Publication Date


Document Type


First Advisor

Glenn, Gary Dean, 1941-

Degree Name

M.A. (Master of Arts)

Legacy Department

Department of Political Science


Burke; Edmund; 1729-1797--Political and social views; Political science--England--History--18th century


This thesis explores Edmund Burke's political thought on the persistent problem of theory and practice in political life. Three critiques of Burke are addressed. Each critique argues that there is something in Burke's political writing that contradicts the ends he pursues and that Burke's political thought is anti-rational. In discussing these criticisms, my paper returns to Burke's texts in an effort to determine whether these critiques are valid. Burke's rhetoric is attacked by Richard Weaver. Weaver claims that Burke's mode of argument exposes a distrust of reason, and Burke's choice of arguments is ultimately fatal to conservatism. I respond that such arguments are part of Burke's rhetorical strategy in combating the dangers of unchecked philosophy instigated by the French Revolution. Burke's strategy, rather than being fatal to conservatism, indicates that Burke may be a philosopher of conservatism whose understanding of the persistent problem of theory and practice leads him to defend conventions against those who destroy convention for the sake of extending abstract rights as far as they can go in civil society. Morton Frisch argues that Burke holds an anti-Aristotelian and anti-rational position regarding best regimes because he refuses to speak of the beginnings of government. I contend that Burke defends regimes "grown" through a variety of accidents, guided by a providential God, and that Burke attacks the immediate reason of the French Revolutionaries, not reason as such. Leo Strauss's critique intimates a fundamental problem in Burke's thought. On the surface he seems to misunderstand Burke. But Strauss's critique deliberately misrepresents Burke in certain passages. Strauss's "errors" demonstrate why it is unwise to turn to Burke's thought as a way to recover the distinction between theory and practice. Through examining these critiques, I discovered that Burke is a philosopher of conservatism who offers sound theoretical proposals and practical resistance to the political problems and philosophical crisis of his time. However, it may be unwise to look to Burke's thought to recover the distinction between theory and practice or as a remedy to the philosophical crisis of our time precisely because Burke never offers a defense of the theoretical life.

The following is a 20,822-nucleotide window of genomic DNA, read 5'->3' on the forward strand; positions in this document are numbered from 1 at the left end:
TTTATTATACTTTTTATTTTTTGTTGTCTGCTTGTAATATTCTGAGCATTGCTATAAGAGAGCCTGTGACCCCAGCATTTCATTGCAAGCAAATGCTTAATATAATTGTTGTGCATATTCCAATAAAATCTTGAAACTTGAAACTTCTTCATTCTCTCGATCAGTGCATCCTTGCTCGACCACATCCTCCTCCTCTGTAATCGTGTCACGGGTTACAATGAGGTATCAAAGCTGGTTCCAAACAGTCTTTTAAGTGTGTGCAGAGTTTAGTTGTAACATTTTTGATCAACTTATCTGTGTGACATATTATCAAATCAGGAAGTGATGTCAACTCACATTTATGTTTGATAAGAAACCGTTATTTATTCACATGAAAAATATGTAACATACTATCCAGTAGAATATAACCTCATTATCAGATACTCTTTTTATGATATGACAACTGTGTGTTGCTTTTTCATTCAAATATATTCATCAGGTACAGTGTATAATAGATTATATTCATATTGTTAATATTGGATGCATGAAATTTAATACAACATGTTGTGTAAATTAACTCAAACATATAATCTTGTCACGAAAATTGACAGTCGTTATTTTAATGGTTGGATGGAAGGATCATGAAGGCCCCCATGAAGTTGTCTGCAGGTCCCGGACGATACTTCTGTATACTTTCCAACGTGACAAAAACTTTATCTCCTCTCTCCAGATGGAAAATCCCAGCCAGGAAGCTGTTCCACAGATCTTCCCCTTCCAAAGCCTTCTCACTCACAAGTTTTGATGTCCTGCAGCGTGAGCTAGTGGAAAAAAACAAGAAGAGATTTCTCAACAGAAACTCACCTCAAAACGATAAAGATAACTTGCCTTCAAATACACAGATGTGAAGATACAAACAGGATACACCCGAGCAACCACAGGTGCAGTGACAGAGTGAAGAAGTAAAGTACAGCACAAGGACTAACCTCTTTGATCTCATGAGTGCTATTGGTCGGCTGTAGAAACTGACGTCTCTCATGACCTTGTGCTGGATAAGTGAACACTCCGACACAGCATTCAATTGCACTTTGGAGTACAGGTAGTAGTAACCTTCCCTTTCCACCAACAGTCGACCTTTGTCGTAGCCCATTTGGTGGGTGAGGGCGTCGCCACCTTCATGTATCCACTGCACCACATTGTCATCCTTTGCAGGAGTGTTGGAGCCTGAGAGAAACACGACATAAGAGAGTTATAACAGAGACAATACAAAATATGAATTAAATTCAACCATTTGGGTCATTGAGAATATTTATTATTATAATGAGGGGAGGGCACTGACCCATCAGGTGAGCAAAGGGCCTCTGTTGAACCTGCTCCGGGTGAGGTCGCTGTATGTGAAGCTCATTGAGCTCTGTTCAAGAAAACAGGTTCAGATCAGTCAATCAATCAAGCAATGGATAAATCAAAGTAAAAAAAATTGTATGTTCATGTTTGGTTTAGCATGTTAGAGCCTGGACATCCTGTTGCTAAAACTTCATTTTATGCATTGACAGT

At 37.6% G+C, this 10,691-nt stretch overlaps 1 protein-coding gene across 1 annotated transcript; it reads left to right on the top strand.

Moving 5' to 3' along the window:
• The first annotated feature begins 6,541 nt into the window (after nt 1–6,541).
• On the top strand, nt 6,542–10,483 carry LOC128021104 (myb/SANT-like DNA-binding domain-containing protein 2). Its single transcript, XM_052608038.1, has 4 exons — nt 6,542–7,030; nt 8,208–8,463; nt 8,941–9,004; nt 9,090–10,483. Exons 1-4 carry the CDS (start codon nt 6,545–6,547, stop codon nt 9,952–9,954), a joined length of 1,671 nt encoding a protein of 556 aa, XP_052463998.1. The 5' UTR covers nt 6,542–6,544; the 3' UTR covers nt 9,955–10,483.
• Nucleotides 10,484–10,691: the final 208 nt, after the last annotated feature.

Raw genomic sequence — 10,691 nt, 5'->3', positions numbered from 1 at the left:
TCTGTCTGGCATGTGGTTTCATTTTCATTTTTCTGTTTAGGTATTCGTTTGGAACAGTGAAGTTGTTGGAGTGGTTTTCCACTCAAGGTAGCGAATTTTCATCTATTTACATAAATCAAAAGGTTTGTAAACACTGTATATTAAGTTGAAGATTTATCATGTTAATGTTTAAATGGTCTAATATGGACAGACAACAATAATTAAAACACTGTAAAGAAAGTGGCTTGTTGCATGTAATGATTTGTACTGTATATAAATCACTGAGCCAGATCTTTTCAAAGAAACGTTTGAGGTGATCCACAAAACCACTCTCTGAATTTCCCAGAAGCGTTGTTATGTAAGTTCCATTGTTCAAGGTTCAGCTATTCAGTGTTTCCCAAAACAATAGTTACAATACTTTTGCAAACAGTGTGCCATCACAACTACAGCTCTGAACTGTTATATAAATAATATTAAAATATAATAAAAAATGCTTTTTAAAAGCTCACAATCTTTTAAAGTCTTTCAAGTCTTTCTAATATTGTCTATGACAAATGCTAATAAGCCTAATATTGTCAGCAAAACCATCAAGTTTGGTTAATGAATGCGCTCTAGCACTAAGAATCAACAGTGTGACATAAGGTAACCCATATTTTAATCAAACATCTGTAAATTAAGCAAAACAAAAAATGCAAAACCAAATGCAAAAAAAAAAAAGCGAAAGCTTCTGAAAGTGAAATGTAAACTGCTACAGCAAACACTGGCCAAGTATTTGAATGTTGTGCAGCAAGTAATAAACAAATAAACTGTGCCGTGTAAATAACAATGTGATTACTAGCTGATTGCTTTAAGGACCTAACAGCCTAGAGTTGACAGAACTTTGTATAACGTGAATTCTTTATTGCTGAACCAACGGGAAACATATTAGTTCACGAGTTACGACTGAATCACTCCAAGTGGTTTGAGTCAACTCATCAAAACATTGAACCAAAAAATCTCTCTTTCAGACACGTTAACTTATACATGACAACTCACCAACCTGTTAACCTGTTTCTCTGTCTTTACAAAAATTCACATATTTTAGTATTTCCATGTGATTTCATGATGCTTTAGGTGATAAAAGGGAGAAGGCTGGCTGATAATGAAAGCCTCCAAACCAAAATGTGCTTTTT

Includes bibliographical references (pages [79]-80)


x, 80 pages




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